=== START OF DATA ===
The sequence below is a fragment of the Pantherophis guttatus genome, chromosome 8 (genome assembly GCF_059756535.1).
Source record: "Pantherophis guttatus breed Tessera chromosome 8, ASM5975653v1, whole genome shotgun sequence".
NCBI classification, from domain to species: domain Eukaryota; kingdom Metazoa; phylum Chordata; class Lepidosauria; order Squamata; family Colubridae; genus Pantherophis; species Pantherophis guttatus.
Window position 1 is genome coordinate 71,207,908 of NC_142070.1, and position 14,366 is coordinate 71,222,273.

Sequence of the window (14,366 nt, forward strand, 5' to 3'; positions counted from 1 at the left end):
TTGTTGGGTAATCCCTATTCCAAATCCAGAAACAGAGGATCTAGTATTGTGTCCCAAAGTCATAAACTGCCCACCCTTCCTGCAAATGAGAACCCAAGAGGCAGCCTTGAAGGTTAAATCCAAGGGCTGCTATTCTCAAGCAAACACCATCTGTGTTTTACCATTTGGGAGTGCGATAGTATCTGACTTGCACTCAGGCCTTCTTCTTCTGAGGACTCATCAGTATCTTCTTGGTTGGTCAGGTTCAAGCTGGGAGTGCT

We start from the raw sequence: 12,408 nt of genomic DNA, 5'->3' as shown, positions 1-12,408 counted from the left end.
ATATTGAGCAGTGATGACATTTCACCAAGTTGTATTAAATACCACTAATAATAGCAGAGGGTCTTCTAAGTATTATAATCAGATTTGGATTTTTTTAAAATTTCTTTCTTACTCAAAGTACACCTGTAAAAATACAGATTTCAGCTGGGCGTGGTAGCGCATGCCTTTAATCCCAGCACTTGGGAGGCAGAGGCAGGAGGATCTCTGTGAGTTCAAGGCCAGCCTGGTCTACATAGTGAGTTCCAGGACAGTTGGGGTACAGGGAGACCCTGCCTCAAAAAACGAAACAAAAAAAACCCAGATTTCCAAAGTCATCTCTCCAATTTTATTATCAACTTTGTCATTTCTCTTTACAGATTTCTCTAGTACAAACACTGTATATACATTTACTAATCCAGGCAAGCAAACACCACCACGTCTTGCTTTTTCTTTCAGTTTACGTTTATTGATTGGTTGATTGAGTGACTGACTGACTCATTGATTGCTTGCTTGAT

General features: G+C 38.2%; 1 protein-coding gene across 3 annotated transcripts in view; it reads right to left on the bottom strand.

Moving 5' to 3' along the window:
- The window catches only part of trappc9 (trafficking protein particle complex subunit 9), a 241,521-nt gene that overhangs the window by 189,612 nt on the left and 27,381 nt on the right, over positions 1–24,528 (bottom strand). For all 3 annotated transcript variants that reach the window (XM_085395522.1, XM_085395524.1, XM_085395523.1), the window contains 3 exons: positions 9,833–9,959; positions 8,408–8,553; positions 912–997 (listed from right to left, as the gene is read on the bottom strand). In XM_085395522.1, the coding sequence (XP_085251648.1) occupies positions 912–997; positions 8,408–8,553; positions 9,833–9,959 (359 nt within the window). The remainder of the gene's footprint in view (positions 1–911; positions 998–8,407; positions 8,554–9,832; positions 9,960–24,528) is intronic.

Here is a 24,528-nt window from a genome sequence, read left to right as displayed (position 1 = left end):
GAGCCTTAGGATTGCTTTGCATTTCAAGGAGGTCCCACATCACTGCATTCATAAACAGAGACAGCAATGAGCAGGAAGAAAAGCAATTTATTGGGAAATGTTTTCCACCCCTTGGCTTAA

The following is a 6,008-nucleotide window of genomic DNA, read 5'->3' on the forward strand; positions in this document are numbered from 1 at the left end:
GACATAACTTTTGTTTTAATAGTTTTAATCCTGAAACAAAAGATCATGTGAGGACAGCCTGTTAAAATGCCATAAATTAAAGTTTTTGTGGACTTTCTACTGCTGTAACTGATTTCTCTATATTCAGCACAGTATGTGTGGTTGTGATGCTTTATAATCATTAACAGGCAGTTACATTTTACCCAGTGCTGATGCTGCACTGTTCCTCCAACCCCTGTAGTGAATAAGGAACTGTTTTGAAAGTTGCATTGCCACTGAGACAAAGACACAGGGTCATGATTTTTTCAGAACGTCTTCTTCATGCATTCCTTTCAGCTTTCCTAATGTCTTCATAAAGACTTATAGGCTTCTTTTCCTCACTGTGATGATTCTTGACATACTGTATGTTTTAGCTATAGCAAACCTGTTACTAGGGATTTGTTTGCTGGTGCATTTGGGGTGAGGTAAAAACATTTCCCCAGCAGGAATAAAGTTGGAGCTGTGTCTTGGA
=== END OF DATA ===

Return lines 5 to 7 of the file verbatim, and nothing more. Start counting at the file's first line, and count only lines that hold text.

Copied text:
Sequence of the window (14,366 nt, forward strand, 5' to 3'; positions counted from 1 at the left end):
TTGTTGGGTAATCCCTATTCCAAATCCAGAAACAGAGGATCTAGTATTGTGTCCCAAAGTCATAAACTGCCCACCCTTCCTGCAAATGAGAACCCAAGAGGCAGCCTTGAAGGTTAAATCCAAGGGCTGCTATTCTCAAGCAAACACCATCTGTGTTTTACCATTTGGGAGTGCGATAGTATCTGACTTGCACTCAGGCCTTCTTCTTCTGAGGACTCATCAGTATCTTCTTGGTTGGTCAGGTTCAAGCTGGGAGTGCT

We start from the raw sequence: 12,408 nt of genomic DNA, 5'->3' as shown, positions 1-12,408 counted from the left end.